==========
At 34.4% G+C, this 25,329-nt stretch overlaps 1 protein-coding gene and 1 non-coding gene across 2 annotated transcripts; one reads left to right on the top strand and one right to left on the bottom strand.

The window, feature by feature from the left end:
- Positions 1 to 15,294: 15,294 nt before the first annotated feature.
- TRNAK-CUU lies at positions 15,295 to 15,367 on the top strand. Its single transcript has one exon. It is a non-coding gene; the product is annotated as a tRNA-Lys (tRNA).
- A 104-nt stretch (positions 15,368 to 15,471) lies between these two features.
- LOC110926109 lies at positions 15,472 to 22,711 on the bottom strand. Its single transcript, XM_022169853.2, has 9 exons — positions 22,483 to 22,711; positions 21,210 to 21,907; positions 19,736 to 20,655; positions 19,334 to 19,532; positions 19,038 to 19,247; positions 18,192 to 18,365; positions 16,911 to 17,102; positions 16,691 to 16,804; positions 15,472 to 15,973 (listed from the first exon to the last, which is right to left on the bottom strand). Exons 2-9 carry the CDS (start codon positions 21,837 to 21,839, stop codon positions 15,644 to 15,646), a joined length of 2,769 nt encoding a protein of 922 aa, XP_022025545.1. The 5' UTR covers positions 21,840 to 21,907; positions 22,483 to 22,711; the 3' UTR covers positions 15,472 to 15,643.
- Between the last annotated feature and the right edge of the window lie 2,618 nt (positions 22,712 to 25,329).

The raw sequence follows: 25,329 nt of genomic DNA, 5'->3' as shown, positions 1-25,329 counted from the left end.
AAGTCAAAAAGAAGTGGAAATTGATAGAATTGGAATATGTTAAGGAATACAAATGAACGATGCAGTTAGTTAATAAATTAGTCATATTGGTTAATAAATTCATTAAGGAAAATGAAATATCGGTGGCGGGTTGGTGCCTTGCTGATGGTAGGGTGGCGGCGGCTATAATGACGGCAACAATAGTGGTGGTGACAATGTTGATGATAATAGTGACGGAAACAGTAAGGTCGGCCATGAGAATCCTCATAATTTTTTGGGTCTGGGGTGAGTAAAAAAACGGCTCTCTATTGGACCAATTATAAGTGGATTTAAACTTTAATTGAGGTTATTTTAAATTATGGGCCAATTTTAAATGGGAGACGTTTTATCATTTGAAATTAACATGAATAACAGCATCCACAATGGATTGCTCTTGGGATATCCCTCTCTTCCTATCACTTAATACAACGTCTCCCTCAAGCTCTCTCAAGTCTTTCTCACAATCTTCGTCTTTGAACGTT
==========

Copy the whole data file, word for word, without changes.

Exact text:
At 34.4% G+C, this 25,329-nt stretch overlaps 1 protein-coding gene and 1 non-coding gene across 2 annotated transcripts; one reads left to right on the top strand and one right to left on the bottom strand.

The window, feature by feature from the left end:
- Positions 1 to 15,294: 15,294 nt before the first annotated feature.
- TRNAK-CUU lies at positions 15,295 to 15,367 on the top strand. Its single transcript has one exon. It is a non-coding gene; the product is annotated as a tRNA-Lys (tRNA).
- A 104-nt stretch (positions 15,368 to 15,471) lies between these two features.
- LOC110926109 lies at positions 15,472 to 22,711 on the bottom strand. Its single transcript, XM_022169853.2, has 9 exons — positions 22,483 to 22,711; positions 21,210 to 21,907; positions 19,736 to 20,655; positions 19,334 to 19,532; positions 19,038 to 19,247; positions 18,192 to 18,365; positions 16,911 to 17,102; positions 16,691 to 16,804; positions 15,472 to 15,973 (listed from the first exon to the last, which is right to left on the bottom strand). Exons 2-9 carry the CDS (start codon positions 21,837 to 21,839, stop codon positions 15,644 to 15,646), a joined length of 2,769 nt encoding a protein of 922 aa, XP_022025545.1. The 5' UTR covers positions 21,840 to 21,907; positions 22,483 to 22,711; the 3' UTR covers positions 15,472 to 15,643.
- Between the last annotated feature and the right edge of the window lie 2,618 nt (positions 22,712 to 25,329).

The raw sequence follows: 25,329 nt of genomic DNA, 5'->3' as shown, positions 1-25,329 counted from the left end.
AAGTCAAAAAGAAGTGGAAATTGATAGAATTGGAATATGTTAAGGAATACAAATGAACGATGCAGTTAGTTAATAAATTAGTCATATTGGTTAATAAATTCATTAAGGAAAATGAAATATCGGTGGCGGGTTGGTGCCTTGCTGATGGTAGGGTGGCGGCGGCTATAATGACGGCAACAATAGTGGTGGTGACAATGTTGATGATAATAGTGACGGAAACAGTAAGGTCGGCCATGAGAATCCTCATAATTTTTTGGGTCTGGGGTGAGTAAAAAAACGGCTCTCTATTGGACCAATTATAAGTGGATTTAAACTTTAATTGAGGTTATTTTAAATTATGGGCCAATTTTAAATGGGAGACGTTTTATCATTTGAAATTAACATGAATAACAGCATCCACAATGGATTGCTCTTGGGATATCCCTCTCTTCCTATCACTTAATACAACGTCTCCCTCAAGCTCTCTCAAGTCTTTCTCACAATCTTCGTCTTTGAACGTT